The finance industry already grappling with the effects of COVID-19, faced yet another shock with one of the biggest financial scandals in the world coming to the limelight - the Wirecard scandal. Wirecard, a Munich-based payment processing company, once seen as a darling of investors with a market capitalisation of over $28 billion at its peak, filed for bankruptcy on June 25, 2020, after disclosing a $2.1 billion hole in its balance sheet. But what went wrong with the company?
The fintech company incorporated in 1999, joined the Frankfurt stock exchange in 2005 and ascended to the ranking of Germany’s 30 leading companies, also known as the DAX Index. It claimed to have subsidiaries across the globe, with payments being processed for more than 200,000 merchants and clients including major European supermarket chains and airlines. It attracted notable investors such as SoftBank. Wirecard was like any other payment processing company that facilitated transactions between consumers and merchants, and earned a certain percentage per transaction. However what set the company apart from its competitors was its rapid expansion in Asia for the reason that it marketed itself as the leader in this system, claiming to have superior technology and highly capitalising on the shift to a cashless society.
In 2008, the first allegations of accounting irregularities against the firm came to light and in the wake of the attack, the company appointed Ernst & Young (EY), one of the largest accounting enterprises in the world, to conduct a special audit on these claims. EY soon then became the Chief Auditor of the organisation for the next 10 years, signing off the firm’s balance sheet. As allegations against the firm of inflating its operational numbers in Asia continued to surface over the years, a pattern emerged with how the company dealt with these criticisms. They would aggressively deny any wrongdoings and announce that it was an attempt to manipulate their stock prices. However, the stock prices kept rising, undeterred by any negative news coverage.
As claims of malpractice mounted, BaFin- the German financial regulator, during its probe focussed more on the accusers rather than the claims against the enterprise. Various analysts believe that authorities’ protection stemmed as it was a huge moment to see a European home-grown company competing against tech titans of Silicon Valley.
In 2019, the regulator announced an unprecedented 2-month ban on short-selling of the company’s shares due to its stock price plummeting below €100, citing its importance to the economy and serious threats to market confidence. Some also point to Germany’s corporate culture being wary of foreign speculators, since many allegations were brought forward by the British newspaper Financial Times (FT). However, the regulators denied all allegations against the organisation and even filed a criminal investigation against FT for colluding with short-sellers.
Wirecard mainly functioned by buying shell companies that acted as third party payment processors for the organisation. In return, these companies paid them a commission. However, instead of funds flowing into their Munich bank, it was all transferred to escrow accounts. These are special accounts where multiple parties can use them, hence convincing the public that large sums of money existed in them and were used by its subsidiaries. These accounts held more than $2 billion, all of Wirecard’s profit of more than a decade.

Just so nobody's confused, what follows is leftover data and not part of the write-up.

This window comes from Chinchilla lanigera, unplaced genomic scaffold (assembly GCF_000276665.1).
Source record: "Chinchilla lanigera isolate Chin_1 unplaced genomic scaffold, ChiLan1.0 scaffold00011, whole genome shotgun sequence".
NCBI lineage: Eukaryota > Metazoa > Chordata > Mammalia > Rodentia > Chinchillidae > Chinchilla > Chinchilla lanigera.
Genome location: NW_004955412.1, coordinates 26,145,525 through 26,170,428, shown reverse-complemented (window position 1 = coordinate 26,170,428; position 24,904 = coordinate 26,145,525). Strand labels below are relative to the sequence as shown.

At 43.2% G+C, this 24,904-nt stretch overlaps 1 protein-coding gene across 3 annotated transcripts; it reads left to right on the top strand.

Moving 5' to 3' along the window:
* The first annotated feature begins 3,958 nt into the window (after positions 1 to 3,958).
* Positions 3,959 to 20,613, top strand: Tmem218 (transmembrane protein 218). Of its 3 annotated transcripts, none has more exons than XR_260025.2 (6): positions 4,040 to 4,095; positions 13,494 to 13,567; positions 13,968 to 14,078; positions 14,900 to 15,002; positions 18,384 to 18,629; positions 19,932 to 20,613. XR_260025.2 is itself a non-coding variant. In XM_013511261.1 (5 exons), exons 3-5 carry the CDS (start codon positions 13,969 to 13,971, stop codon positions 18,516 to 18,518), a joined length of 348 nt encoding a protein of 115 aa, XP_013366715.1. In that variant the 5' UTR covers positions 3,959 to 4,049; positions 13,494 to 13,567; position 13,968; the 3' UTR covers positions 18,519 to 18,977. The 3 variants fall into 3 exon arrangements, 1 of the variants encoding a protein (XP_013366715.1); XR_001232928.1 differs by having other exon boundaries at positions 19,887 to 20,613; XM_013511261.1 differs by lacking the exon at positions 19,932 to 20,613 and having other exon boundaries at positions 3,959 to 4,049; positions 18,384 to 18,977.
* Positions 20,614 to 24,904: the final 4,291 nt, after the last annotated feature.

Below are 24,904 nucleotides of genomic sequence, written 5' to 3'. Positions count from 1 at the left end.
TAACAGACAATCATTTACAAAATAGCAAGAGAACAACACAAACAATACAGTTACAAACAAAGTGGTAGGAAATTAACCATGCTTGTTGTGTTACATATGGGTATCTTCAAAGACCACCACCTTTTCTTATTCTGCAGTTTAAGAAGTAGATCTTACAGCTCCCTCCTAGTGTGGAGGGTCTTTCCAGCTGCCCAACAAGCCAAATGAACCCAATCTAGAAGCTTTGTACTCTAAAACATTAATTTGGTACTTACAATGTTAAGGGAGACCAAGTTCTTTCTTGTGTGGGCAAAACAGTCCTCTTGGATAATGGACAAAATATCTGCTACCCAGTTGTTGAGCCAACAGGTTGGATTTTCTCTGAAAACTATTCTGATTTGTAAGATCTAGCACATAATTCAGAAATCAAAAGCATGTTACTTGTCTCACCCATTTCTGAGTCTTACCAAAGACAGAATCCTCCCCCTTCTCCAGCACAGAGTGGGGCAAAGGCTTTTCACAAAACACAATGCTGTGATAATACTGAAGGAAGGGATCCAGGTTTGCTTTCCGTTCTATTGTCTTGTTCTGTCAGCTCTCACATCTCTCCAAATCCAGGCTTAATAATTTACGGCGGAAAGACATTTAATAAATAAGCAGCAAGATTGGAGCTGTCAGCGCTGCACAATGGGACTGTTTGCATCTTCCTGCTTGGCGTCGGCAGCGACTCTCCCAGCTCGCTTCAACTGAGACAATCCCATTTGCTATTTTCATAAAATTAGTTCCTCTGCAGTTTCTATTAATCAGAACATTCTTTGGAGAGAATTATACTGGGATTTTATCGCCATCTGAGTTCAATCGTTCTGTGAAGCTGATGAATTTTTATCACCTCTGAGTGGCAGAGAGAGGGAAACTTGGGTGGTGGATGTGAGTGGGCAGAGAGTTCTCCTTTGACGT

In 2018, FT published an article after being alerted by a whistle-blower, that the organisation was cooking accounting books, hiking up its sales and profit numbers of Asia and Pacific operations. Hence, to put an end to these allegations, the company, in 2019, hired Klynveld Peat Marwick Goerdeler (KPMG) to conduct a special audit. The audit report stated that it could not verify the authenticity of these escrow accounts. As more events unfolded, the company stated that all of the money was stored in the Philippines, and not in these escrow accounts. When EY went to examine these claims from the Philippines bank, the former was notified that the documents submitted by the company were all spurious and money never really entered their financial system, thus the $2.1 billion never existed.
This announcement led to the arrest of Markus Braun, CEO and CTO of Wirecard since 2002, on June 23, 2020, on suspicion of inflating the value of the company through feigning business with third parties. Two days later, the company filed for insolvency, making it the biggest accounting scandal in post-war German history.
The disclosure of malpractice of such a magnitude has eroded the trust in the country’s authorities, giving a heavy blow to Germany’s reputation as a financial centre - impacting its businesses and the confidence of market participants. This revelation has increased the scrutiny of not only accounting firms, especially EY, for failing to inspect the legitimacy of such an account, but also on regulators for their inadequacy. Various critics argued that Germany’s regulatory system is neither equipped to handle large scale processing enterprises like Wirecard nor does it have the power to oversee the investigation of potential malpractices. This highlights the need for transparency in financial systems and various regulatory reforms such as incentives for whistleblowers, a better framework for fintech companies, etc. With the expansion of inquiry, more details are yet to come, nonetheless, investigators worldwide are trying to comprehend how the company used the loopholes to present itself as a profitable business for more than a decade.
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